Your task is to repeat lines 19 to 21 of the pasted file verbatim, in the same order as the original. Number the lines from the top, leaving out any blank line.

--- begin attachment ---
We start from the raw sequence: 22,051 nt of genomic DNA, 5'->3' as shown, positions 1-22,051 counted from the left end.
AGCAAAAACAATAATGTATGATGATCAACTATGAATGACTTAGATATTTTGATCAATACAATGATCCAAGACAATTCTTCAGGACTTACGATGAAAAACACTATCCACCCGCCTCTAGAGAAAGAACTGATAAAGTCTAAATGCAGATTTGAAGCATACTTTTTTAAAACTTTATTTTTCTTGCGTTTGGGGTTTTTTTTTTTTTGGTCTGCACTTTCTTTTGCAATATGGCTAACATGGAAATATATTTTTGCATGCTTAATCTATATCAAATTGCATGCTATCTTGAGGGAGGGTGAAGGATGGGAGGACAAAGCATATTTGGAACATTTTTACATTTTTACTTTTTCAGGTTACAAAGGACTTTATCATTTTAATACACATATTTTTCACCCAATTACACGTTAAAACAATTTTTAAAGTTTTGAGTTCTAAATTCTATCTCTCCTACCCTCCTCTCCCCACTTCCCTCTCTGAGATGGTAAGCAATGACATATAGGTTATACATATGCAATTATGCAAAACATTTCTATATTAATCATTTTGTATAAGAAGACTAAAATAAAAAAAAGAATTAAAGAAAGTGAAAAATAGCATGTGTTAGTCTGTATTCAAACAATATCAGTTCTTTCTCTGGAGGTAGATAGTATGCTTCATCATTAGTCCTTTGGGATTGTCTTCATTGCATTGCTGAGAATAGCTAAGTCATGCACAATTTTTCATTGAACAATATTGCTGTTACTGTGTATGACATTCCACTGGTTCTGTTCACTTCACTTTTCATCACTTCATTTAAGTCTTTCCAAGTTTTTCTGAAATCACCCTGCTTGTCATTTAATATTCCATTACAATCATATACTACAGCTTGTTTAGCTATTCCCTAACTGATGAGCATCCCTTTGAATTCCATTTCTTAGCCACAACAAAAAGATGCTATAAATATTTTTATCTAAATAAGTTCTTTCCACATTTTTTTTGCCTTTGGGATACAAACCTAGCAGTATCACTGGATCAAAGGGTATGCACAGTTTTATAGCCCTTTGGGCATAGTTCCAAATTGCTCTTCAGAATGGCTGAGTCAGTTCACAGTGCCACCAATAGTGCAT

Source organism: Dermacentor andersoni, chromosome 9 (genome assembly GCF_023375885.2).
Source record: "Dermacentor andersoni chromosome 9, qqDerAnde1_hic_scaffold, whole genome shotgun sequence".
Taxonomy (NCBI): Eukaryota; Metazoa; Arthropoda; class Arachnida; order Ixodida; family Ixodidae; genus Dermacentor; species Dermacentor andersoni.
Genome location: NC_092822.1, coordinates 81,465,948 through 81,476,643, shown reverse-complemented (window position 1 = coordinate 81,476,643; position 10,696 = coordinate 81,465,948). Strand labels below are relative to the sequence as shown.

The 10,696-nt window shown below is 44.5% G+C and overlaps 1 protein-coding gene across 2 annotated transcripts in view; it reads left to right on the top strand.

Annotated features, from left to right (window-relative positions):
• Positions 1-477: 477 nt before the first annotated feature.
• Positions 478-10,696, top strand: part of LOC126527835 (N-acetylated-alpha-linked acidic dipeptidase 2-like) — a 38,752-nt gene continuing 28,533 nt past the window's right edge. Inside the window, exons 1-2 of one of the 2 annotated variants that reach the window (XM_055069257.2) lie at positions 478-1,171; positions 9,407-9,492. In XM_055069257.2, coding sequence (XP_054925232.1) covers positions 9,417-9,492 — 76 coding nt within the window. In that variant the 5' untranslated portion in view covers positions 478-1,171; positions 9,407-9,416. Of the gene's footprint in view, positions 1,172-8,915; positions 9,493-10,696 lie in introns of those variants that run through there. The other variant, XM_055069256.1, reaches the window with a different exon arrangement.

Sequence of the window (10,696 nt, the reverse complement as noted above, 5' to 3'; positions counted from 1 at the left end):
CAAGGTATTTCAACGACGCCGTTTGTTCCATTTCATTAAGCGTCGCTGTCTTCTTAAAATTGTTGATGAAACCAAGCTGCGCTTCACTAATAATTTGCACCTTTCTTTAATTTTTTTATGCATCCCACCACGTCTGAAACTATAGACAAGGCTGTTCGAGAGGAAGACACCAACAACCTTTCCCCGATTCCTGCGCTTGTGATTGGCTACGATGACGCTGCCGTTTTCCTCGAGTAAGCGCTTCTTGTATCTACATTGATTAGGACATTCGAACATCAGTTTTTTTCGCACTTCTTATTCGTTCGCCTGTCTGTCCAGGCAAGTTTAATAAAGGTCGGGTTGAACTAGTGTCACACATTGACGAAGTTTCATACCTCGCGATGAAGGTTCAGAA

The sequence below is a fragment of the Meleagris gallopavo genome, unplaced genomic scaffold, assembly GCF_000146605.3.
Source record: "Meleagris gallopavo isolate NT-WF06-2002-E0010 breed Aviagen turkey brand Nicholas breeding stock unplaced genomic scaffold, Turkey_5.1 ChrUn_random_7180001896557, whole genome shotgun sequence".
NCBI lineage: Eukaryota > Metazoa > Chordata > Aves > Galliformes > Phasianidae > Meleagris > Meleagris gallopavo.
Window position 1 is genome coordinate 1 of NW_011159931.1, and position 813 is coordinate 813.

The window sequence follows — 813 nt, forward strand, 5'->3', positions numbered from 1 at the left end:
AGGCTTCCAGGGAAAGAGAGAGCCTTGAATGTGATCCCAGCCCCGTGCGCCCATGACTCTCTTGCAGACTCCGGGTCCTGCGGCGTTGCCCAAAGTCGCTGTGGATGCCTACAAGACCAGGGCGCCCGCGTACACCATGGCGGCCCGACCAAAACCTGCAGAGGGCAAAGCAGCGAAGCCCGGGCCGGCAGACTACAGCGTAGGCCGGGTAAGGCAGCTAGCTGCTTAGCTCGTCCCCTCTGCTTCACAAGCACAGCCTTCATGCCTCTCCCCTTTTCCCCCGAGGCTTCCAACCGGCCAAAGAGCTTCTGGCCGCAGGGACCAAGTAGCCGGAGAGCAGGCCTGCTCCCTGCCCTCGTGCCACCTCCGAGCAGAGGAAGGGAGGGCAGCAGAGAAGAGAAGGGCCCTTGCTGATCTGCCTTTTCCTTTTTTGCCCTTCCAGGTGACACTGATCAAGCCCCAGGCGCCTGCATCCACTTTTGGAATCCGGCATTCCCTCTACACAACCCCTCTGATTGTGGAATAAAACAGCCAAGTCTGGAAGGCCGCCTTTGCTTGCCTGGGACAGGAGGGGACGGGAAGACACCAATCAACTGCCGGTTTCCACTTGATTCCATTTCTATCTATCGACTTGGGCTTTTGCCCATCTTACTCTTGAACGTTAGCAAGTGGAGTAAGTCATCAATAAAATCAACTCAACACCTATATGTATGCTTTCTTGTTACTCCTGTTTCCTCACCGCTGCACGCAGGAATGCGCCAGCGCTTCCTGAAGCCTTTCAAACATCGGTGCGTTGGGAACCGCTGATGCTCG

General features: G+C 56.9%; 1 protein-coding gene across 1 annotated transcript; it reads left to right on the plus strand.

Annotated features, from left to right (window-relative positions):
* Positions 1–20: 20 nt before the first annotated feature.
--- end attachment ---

General features: G+C 56.9%; 1 protein-coding gene across 1 annotated transcript; it reads left to right on the plus strand.

Annotated features, from left to right (window-relative positions):
* Positions 1–20: 20 nt before the first annotated feature.